By Jim Rossignol on January 5th, 2012 at 11:18 am.
It’s been over a year since I first dabbled in obscure indie MMO Perpetuum, and I decided that since PvP and territory war had been overhauled, it was time to go back. Click onwards for some thoughts on the game as it stands now, and for a report of the activities of the RPS corporation’s first week in the game.
There is no genre that excites and frustrates me more than MMOs. To me they represent the promised land of gaming: living worlds, teeming with real human intelligences, allowing us to live parallel lives in fantastic scenarios. The problem is that most of the game designs for MMOs do not support the kind of sandbox, freeform escapism that I believe MMOs should be about, and instead are tied to a quest structure, level system, and class mechanic that is derivative of classical RPGs. A few games have broken this down, Ultima Online did a lot of work, and recently we’ve most notably acclaimed the possibilities of CCP’s Eve Online. Others have, of course, tried to explore this player-driven stuff and ended up not being games at all – Hello, Second Life.
Anyway, it was Eve Online that brought me the closest to the kind of open, free, persistent world based on player interaction, that I believe the existence of MMOs promises us. I’ve written about it at length here and in numerous other publications. I got a lot out of it, but I had to put a lot into it. When I quit it was for good, but that doesn’t mean I don’t want to see other, similar games appear. On the contrary, one of the crucial things that came out of years of playing Eve Online and writing and talking about it, was the feeling that more MMO designers should copy what it did. Few did, and that is something that continually disappoints me.
One game, however, did make like Eve. Perpetuum is, in fact, pretty much “Eve with robots”. Despite Hungarian developers Avatar Creations’ vague claims of parallel development, the truth is that Perpetuum supports many of the same sorts of features as Eve, from the way skills work (with XP earned over time, rather than via actions) to the player-driven industry and economy, even down to how the combat is delivered via an overview. Although different in some quite distinct ways, Perpetuum exhibits are close family resemblance to the Icelandic space game, right down to the grit it takes to get something out of it. Hell, that alone was enough for me to want to try it and, as I was to discover, many of the people playing Perpetuum are refugees from Eve, people looking for a new frontier. There are many of the same corporation names recognisable in the world, including HUN, who were, long ago, allies of my own Eve corporation. It was while in that corporation that I observed, many times, that one of the main issues with playing Eve was that there was no alternative to it. Players of other MMOs could find similar games to move on to, but not so for the Eve player. Until Perpetuum.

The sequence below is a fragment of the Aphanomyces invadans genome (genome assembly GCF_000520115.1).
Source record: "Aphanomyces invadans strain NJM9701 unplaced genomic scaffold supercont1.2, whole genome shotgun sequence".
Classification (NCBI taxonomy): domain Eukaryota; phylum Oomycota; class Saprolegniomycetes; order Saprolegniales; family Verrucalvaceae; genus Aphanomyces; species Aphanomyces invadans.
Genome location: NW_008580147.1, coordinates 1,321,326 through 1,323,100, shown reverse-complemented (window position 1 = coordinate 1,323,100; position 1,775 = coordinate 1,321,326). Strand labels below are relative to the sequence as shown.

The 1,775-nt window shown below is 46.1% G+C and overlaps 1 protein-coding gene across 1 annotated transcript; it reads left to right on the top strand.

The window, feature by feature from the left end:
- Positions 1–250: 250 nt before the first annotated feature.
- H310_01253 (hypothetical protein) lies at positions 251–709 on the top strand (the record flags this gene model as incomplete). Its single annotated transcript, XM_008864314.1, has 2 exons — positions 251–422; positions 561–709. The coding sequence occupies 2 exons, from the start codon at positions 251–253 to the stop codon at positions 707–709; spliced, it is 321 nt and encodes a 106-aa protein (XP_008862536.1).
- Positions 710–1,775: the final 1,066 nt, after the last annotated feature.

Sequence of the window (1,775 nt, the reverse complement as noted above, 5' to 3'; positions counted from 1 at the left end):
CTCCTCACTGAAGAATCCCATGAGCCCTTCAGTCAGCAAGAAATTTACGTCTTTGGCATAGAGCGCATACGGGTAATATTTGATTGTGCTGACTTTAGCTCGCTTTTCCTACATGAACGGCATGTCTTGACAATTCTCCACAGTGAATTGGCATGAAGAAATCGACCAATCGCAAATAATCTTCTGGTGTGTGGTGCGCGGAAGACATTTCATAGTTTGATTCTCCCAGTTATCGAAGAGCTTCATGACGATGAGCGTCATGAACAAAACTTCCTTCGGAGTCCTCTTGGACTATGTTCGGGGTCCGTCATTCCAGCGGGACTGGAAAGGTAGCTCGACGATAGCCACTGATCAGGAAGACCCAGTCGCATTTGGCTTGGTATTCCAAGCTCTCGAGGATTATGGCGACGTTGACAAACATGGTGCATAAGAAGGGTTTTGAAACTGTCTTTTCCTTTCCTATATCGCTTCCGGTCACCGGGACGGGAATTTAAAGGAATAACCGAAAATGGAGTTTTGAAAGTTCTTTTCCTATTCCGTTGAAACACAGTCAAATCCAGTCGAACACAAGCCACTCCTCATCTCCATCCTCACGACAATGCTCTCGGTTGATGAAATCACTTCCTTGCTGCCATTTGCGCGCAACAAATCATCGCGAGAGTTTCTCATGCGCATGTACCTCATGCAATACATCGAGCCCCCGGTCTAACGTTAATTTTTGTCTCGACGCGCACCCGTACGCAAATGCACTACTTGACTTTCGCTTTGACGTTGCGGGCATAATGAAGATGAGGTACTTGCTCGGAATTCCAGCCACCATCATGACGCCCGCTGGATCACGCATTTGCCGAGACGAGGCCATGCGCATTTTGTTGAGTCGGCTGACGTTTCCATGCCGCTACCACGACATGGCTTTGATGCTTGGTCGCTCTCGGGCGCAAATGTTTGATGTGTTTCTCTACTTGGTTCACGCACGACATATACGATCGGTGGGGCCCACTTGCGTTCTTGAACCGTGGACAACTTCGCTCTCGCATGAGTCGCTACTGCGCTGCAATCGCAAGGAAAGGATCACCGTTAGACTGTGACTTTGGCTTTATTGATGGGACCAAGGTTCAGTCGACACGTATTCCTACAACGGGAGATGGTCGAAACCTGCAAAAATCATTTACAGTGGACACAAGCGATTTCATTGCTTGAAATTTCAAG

Anyway, that’s all I will say about the glaring similarity, suffice to say that it makes Perpetuum intriguing to me because it has so much potential for offering up the same sort of player-driven exploits that made its space-bound cousin great. So I logged into the game, created a robot, did some tutorial missions and then began to recruit from friends and RPS readers.
Heading out into the world to do missions and gather resources – there is no story here except that which you make for yourself – I could see that although the game still has a certain austere sci-fi ambience, it is now very much overdue the forthcoming graphical overhaul. It certainly feels like a work in progress, and I understand the relatively slow pace of change is one of the core complaints for the current player base. Nevermind, though, because there is also the instant comedy of the lo-tier robots, which are all insectile, and look like scuttling crazybugs, to the point of one of the assault robots looking like it really needs the toilet. Later, hopefully, we’ll get into stompy mechs, and will be able to take ourselves a bit more seriously.